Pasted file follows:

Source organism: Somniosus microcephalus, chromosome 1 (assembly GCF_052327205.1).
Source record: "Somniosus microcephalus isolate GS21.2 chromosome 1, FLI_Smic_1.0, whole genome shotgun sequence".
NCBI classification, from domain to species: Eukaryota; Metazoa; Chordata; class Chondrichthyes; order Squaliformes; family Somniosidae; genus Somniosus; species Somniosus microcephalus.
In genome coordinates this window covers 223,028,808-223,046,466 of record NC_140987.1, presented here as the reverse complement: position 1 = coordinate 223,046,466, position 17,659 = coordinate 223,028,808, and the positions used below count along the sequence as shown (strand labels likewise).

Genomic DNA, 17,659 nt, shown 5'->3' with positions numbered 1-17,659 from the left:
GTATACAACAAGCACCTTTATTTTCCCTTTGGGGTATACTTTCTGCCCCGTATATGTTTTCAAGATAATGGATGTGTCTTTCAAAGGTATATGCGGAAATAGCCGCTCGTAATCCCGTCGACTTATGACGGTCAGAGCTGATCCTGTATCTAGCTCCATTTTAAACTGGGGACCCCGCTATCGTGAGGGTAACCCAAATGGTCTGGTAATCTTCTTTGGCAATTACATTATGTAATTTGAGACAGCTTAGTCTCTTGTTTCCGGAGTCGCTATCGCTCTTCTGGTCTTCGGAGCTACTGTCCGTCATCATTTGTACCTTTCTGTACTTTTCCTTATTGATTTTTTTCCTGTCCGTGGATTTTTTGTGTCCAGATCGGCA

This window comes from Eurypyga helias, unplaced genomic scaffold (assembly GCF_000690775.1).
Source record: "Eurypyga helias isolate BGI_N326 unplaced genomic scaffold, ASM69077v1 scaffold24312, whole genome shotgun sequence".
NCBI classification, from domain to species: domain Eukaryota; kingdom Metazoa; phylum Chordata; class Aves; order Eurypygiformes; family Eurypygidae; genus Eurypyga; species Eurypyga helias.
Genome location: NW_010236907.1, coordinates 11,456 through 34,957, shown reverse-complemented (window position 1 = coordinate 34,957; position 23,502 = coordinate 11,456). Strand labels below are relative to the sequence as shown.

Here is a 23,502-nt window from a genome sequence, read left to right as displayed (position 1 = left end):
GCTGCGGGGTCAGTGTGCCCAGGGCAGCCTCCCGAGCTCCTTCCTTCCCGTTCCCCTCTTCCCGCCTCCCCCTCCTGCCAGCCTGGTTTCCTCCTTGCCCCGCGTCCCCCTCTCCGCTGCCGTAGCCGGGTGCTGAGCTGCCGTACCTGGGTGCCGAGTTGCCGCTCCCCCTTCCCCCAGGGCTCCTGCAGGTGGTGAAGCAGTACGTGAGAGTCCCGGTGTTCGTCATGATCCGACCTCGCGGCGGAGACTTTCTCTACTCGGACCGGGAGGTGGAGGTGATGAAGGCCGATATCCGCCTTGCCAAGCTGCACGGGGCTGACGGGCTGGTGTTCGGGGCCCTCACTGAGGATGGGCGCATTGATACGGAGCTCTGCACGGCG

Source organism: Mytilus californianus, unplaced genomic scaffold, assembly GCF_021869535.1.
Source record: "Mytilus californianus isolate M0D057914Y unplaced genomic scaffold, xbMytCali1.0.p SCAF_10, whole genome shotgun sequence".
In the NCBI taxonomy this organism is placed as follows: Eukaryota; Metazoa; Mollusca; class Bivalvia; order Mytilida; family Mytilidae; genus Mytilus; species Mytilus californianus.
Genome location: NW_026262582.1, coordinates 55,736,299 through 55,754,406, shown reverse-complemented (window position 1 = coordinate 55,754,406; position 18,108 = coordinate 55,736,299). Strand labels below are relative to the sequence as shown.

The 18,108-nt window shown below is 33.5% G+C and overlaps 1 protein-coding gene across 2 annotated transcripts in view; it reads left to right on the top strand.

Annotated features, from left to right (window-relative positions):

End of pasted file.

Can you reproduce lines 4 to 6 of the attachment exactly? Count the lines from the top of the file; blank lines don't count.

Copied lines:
In genome coordinates this window covers 223,028,808-223,046,466 of record NC_140987.1, presented here as the reverse complement: position 1 = coordinate 223,046,466, position 17,659 = coordinate 223,028,808, and the positions used below count along the sequence as shown (strand labels likewise).

Genomic DNA, 17,659 nt, shown 5'->3' with positions numbered 1-17,659 from the left:
GTATACAACAAGCACCTTTATTTTCCCTTTGGGGTATACTTTCTGCCCCGTATATGTTTTCAAGATAATGGATGTGTCTTTCAAAGGTATATGCGGAAATAGCCGCTCGTAATCCCGTCGACTTATGACGGTCAGAGCTGATCCTGTATCTAGCTCCATTTTAAACTGGGGACCCCGCTATCGTGAGGGTAACCCAAATGGTCTGGTAATCTTCTTTGGCAATTACATTATGTAATTTGAGACAGCTTAGTCTCTTGTTTCCGGAGTCGCTATCGCTCTTCTGGTCTTCGGAGCTACTGTCCGTCATCATTTGTACCTTTCTGTACTTTTCCTTATTGATTTTTTTCCTGTCCGTGGATTTTTTGTGTCCAGATCGGCA